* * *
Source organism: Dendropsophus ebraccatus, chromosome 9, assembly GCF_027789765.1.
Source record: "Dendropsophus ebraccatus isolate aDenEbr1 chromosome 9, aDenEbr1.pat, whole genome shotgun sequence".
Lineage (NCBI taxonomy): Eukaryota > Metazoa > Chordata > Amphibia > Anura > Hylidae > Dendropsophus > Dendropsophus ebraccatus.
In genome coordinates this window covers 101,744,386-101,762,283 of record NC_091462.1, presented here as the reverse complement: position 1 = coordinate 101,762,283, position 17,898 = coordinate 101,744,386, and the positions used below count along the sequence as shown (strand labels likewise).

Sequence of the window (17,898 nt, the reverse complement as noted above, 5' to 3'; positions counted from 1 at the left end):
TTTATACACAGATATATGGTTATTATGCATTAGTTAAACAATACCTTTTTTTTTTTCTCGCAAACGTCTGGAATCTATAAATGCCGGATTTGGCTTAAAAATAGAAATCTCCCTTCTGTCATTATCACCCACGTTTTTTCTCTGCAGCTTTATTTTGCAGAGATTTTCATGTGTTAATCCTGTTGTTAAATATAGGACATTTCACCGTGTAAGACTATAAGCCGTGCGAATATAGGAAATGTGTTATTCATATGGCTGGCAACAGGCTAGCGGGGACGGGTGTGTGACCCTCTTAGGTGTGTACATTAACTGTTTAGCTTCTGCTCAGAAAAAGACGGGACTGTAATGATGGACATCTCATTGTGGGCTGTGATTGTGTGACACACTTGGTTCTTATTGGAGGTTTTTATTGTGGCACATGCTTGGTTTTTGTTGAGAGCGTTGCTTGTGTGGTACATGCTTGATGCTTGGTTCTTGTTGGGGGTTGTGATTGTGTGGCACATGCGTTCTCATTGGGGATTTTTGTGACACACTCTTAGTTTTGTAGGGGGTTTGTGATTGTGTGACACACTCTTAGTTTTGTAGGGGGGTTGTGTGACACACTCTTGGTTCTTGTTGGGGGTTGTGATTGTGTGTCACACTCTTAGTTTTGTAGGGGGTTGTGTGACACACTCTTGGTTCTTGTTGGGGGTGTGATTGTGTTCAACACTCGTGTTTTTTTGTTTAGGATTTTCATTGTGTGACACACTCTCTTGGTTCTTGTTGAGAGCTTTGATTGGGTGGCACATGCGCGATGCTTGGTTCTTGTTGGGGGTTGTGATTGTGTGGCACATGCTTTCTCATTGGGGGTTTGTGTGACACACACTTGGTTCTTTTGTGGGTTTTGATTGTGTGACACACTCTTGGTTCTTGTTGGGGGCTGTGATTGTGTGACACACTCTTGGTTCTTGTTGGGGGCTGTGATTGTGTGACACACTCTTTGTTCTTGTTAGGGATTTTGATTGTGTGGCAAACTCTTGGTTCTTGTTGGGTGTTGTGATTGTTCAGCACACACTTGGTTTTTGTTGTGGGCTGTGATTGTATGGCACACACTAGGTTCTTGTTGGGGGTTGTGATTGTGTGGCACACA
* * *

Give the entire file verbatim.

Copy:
Source organism: Dendropsophus ebraccatus, chromosome 9, assembly GCF_027789765.1.
Source record: "Dendropsophus ebraccatus isolate aDenEbr1 chromosome 9, aDenEbr1.pat, whole genome shotgun sequence".
Lineage (NCBI taxonomy): Eukaryota > Metazoa > Chordata > Amphibia > Anura > Hylidae > Dendropsophus > Dendropsophus ebraccatus.
In genome coordinates this window covers 101,744,386-101,762,283 of record NC_091462.1, presented here as the reverse complement: position 1 = coordinate 101,762,283, position 17,898 = coordinate 101,744,386, and the positions used below count along the sequence as shown (strand labels likewise).

Sequence of the window (17,898 nt, the reverse complement as noted above, 5' to 3'; positions counted from 1 at the left end):
TTTATACACAGATATATGGTTATTATGCATTAGTTAAACAATACCTTTTTTTTTTTCTCGCAAACGTCTGGAATCTATAAATGCCGGATTTGGCTTAAAAATAGAAATCTCCCTTCTGTCATTATCACCCACGTTTTTTCTCTGCAGCTTTATTTTGCAGAGATTTTCATGTGTTAATCCTGTTGTTAAATATAGGACATTTCACCGTGTAAGACTATAAGCCGTGCGAATATAGGAAATGTGTTATTCATATGGCTGGCAACAGGCTAGCGGGGACGGGTGTGTGACCCTCTTAGGTGTGTACATTAACTGTTTAGCTTCTGCTCAGAAAAAGACGGGACTGTAATGATGGACATCTCATTGTGGGCTGTGATTGTGTGACACACTTGGTTCTTATTGGAGGTTTTTATTGTGGCACATGCTTGGTTTTTGTTGAGAGCGTTGCTTGTGTGGTACATGCTTGATGCTTGGTTCTTGTTGGGGGTTGTGATTGTGTGGCACATGCGTTCTCATTGGGGATTTTTGTGACACACTCTTAGTTTTGTAGGGGGTTTGTGATTGTGTGACACACTCTTAGTTTTGTAGGGGGGTTGTGTGACACACTCTTGGTTCTTGTTGGGGGTTGTGATTGTGTGTCACACTCTTAGTTTTGTAGGGGGTTGTGTGACACACTCTTGGTTCTTGTTGGGGGTGTGATTGTGTTCAACACTCGTGTTTTTTTGTTTAGGATTTTCATTGTGTGACACACTCTCTTGGTTCTTGTTGAGAGCTTTGATTGGGTGGCACATGCGCGATGCTTGGTTCTTGTTGGGGGTTGTGATTGTGTGGCACATGCTTTCTCATTGGGGGTTTGTGTGACACACACTTGGTTCTTTTGTGGGTTTTGATTGTGTGACACACTCTTGGTTCTTGTTGGGGGCTGTGATTGTGTGACACACTCTTGGTTCTTGTTGGGGGCTGTGATTGTGTGACACACTCTTTGTTCTTGTTAGGGATTTTGATTGTGTGGCAAACTCTTGGTTCTTGTTGGGTGTTGTGATTGTTCAGCACACACTTGGTTTTTGTTGTGGGCTGTGATTGTATGGCACACACTAGGTTCTTGTTGGGGGTTGTGATTGTGTGGCACACA